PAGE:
Film / Reviews

‘Fantastic Beasts: The Crimes of Grindelwald’: Wizards and wands, but no magic

by James Hadfield

Contributing Writer

Quick: what’s a good spell against boredom? After getting off to a nimble start with “Fantastic Beasts and Where to Find Them” in 2016, J.K. Rowling’s five-part prequel to the “Harry Potter” series is already starting to feel like an almighty slog. While its predecessor was a fleet and frothy caper, “The Crimes of Grindelwald” is more like “The Matrix Revolutions” (2003): darker, denser, and a whole lot duller.

It’s 1927, and raffish “magizoologist” Newt Scamander (Eddie Redmayne) is back in London, and subject to a travel ban after his destructive visit to New York in the previous film. Meanwhile, the evil Grindelwald (Johnny Depp) has escaped captivity, in a pre-credits sequence that suggests the action set-pieces won’t be any more coherent this time around.

Every saga needs a good villain, but Grindelwald comes up a little short. All Depp brings to the table is a bad David Bowie impersonation and the desiderata of a veteran Hollywood A-lister: The end credits list three personal assistants and five “support staff” for the actor, which must be some kind of record.

Fantastic Beasts: The Crimes of Grindelwald (Fantasutikku Bisuto to Kuroi Mahotsukai no Tanjo)
Rating
Run Time 134 mins
Language ENGLISH

Much like Magneto in the “X-Men” series, Grindelwald wants to disrupt the status quo, and let magicians come out of the shadows and take their rightful mantle as rulers of the world.

He’s particularly keen on enlisting the help of Credence Barebone (Ezra Miller), a powerful wizard raised by an adoptive family in New York and presumed killed at the end of the previous film. The sullen youth has now popped up in Paris, where he’s try to find his real identity — as you would too, if you had a name like Credence Barebone.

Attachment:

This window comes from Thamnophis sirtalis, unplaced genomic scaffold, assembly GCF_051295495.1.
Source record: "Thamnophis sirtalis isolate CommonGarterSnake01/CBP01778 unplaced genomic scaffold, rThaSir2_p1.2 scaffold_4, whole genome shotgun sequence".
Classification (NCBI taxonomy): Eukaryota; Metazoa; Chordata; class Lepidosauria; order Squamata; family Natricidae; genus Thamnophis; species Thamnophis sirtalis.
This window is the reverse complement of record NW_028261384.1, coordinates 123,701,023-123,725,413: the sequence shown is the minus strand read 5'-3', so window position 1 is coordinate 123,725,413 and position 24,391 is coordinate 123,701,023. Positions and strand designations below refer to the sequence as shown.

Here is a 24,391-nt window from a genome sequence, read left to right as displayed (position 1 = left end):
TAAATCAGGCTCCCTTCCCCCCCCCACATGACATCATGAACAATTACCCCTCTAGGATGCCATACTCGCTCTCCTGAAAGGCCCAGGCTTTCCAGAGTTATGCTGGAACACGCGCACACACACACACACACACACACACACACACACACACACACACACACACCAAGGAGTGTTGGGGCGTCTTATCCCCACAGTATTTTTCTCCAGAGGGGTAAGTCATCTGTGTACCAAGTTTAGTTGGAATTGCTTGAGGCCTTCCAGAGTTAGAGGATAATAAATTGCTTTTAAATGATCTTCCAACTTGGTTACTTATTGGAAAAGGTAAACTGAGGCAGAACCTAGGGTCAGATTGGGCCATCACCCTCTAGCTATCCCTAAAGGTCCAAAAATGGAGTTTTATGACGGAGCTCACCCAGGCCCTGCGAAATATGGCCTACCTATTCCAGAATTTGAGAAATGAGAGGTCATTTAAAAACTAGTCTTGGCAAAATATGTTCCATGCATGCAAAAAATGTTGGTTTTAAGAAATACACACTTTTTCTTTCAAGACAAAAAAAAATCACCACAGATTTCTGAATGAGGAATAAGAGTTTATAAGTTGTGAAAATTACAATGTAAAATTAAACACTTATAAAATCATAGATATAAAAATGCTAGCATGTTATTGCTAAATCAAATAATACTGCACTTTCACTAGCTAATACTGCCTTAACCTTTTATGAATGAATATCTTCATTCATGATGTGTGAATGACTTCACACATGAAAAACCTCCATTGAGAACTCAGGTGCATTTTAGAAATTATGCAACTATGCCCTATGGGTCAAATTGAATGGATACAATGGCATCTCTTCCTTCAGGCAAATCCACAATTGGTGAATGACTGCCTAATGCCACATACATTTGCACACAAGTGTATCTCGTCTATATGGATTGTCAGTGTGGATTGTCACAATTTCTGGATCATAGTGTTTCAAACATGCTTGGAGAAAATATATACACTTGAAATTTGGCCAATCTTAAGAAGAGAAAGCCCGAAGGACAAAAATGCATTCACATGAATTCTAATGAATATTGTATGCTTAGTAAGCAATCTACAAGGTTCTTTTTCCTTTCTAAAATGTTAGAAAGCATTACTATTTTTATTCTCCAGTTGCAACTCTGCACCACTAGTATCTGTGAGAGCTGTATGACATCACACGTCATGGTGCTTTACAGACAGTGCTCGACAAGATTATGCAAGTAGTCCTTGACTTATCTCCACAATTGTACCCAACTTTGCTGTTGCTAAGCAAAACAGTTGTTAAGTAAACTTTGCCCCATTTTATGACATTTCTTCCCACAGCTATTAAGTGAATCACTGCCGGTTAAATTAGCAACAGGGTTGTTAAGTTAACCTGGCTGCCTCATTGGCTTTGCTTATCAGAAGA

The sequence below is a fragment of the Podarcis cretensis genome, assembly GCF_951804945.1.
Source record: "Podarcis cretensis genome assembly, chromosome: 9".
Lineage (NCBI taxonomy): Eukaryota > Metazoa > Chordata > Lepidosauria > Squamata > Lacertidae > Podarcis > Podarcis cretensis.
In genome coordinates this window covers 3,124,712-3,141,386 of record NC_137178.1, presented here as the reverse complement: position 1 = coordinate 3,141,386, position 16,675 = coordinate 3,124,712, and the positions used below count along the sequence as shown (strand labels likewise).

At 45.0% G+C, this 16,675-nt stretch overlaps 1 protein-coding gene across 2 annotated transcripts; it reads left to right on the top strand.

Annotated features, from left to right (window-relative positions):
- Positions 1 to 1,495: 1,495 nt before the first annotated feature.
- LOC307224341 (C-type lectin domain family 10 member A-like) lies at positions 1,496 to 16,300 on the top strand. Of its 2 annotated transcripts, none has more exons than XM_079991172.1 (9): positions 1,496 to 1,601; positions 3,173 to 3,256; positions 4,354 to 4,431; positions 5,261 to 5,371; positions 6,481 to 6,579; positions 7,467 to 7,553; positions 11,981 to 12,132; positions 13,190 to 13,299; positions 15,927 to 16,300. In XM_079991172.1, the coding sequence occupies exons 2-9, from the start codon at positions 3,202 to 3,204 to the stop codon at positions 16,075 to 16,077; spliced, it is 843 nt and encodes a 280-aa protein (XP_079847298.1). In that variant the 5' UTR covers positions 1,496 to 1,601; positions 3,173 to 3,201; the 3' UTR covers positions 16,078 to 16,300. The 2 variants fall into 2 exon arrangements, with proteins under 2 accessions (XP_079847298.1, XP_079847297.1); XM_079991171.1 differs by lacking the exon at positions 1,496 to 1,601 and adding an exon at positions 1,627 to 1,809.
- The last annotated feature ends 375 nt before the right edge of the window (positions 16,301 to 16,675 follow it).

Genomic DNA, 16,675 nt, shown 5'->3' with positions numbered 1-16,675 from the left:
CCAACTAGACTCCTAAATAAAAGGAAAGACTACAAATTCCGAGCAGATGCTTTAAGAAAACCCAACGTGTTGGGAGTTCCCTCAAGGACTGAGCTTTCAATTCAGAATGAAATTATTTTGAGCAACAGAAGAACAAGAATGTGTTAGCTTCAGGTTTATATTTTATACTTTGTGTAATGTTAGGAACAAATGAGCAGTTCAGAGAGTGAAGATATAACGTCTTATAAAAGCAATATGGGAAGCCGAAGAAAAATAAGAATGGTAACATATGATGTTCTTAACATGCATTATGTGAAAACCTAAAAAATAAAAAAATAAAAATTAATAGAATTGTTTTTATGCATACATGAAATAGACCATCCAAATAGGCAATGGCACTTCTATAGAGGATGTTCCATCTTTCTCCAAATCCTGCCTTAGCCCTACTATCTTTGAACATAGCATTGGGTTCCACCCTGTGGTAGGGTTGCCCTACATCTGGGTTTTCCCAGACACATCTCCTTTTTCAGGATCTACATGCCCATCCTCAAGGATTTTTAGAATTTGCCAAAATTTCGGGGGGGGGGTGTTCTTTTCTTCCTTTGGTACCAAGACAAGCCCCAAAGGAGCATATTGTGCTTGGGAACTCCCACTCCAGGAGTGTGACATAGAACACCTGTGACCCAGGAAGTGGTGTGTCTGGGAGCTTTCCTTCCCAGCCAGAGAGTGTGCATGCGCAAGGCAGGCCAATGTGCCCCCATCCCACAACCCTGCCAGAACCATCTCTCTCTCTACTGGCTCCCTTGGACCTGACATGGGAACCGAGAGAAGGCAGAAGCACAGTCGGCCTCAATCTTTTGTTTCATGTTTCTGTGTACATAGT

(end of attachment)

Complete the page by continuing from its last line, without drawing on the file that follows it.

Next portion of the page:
Most fans will be tuning in for the first appearance by the younger Albus Dumbledore, and Jude Law brings some old-fashioned charm to the role, despite not getting much to do. He can’t fight Grindelwald directly, you see, because they had a thing together — they were “closer than brothers,” apparently — though that’s the nearest Rowling’s script comes to letting poor Albus be openly gay.

Meanwhile, Scamander is reunited with his old flame, Leta Lestrange (Zoe Kravitz), who’s now engaged to his straight-laced brother, Theseus (Callum Turner). There are other new characters too: Claudia Kim gets a thankless, Rinko Kikuchi-esque role as Nagini, a shape-shifting human destined to end up as Lord Voldemort’s pet snake, while William Nadylam plays a French-African wizard who’s pursuing Credence for less-than-amicable aims.

None of these characters are remotely interesting, and they leave less room for the endearing American trio who accompanied Scamander on his New York adventures: witch sisters Tina and Queenie Goldstein (Katherine Waterston and Alison Sudol) and bumbling “No Maj” Jacob Kowalski (Dan Fogler).

“The Crimes of Grindelwald” doesn’t have much time for characters, so busy is it with laying the groundwork for future instalments. We get lengthy flashbacks and reams of exposition that make entire scenes feel like the characters are reading out a Wikipedia page. It says something of the indigestible nature of the script that the line “Have you read ‘The Predictions of Tycho Dodonus’?” is used not once, but twice.

What happened to the lightness and sense of wonder that Rowling summoned in the first “Fantastic Beasts”? “The Crimes of Grindelwald” has all the breeziness of a Zack Snyder film. The wands and wizards are still there, but the magic is gone.